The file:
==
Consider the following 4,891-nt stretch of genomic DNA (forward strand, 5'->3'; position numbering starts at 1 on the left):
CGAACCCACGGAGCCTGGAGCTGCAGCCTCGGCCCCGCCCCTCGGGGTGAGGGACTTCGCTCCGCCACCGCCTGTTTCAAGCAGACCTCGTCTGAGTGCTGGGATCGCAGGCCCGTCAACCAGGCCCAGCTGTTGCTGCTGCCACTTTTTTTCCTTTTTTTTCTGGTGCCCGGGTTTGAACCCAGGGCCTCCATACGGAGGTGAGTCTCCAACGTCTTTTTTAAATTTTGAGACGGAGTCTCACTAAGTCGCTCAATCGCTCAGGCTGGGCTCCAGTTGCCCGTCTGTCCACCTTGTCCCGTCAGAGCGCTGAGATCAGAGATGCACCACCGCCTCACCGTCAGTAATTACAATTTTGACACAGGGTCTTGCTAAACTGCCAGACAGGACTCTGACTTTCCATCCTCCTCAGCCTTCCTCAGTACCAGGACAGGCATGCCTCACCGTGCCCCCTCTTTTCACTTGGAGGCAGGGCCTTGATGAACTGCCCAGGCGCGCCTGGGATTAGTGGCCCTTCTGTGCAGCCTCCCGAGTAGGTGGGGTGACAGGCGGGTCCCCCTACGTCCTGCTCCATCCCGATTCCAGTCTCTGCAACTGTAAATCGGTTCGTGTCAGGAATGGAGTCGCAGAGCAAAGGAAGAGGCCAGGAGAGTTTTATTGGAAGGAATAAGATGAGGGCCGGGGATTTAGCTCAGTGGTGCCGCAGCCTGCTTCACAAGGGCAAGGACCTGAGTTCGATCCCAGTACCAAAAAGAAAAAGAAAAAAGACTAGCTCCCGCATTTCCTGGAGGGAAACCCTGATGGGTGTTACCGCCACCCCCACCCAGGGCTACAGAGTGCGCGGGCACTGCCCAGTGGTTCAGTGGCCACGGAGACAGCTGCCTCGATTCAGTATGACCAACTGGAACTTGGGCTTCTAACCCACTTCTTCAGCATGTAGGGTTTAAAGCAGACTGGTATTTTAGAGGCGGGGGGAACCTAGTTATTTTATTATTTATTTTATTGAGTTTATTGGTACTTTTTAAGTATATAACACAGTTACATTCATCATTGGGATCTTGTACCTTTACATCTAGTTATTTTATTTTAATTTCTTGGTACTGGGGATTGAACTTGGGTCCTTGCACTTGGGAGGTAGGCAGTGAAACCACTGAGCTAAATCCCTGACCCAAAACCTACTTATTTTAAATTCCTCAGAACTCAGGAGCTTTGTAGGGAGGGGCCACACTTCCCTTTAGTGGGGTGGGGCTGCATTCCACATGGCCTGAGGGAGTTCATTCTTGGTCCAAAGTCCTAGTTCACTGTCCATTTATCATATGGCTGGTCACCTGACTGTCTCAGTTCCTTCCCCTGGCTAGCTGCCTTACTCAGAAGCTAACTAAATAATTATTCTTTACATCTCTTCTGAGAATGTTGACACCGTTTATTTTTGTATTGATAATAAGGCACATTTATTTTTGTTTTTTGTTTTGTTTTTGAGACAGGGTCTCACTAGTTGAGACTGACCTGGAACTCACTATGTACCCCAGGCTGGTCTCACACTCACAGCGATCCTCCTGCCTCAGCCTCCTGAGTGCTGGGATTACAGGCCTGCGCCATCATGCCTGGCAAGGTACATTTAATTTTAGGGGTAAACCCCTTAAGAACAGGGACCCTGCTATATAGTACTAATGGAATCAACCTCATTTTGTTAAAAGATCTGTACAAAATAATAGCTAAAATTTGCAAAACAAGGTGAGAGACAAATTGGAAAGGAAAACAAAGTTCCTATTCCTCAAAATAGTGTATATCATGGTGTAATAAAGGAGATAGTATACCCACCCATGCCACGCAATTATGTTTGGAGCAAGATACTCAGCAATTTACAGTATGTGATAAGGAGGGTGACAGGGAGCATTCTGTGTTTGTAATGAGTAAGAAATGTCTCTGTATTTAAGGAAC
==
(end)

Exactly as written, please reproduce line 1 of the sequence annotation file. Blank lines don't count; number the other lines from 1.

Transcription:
Consider the following 4,891-nt stretch of genomic DNA (forward strand, 5'->3'; position numbering starts at 1 on the left):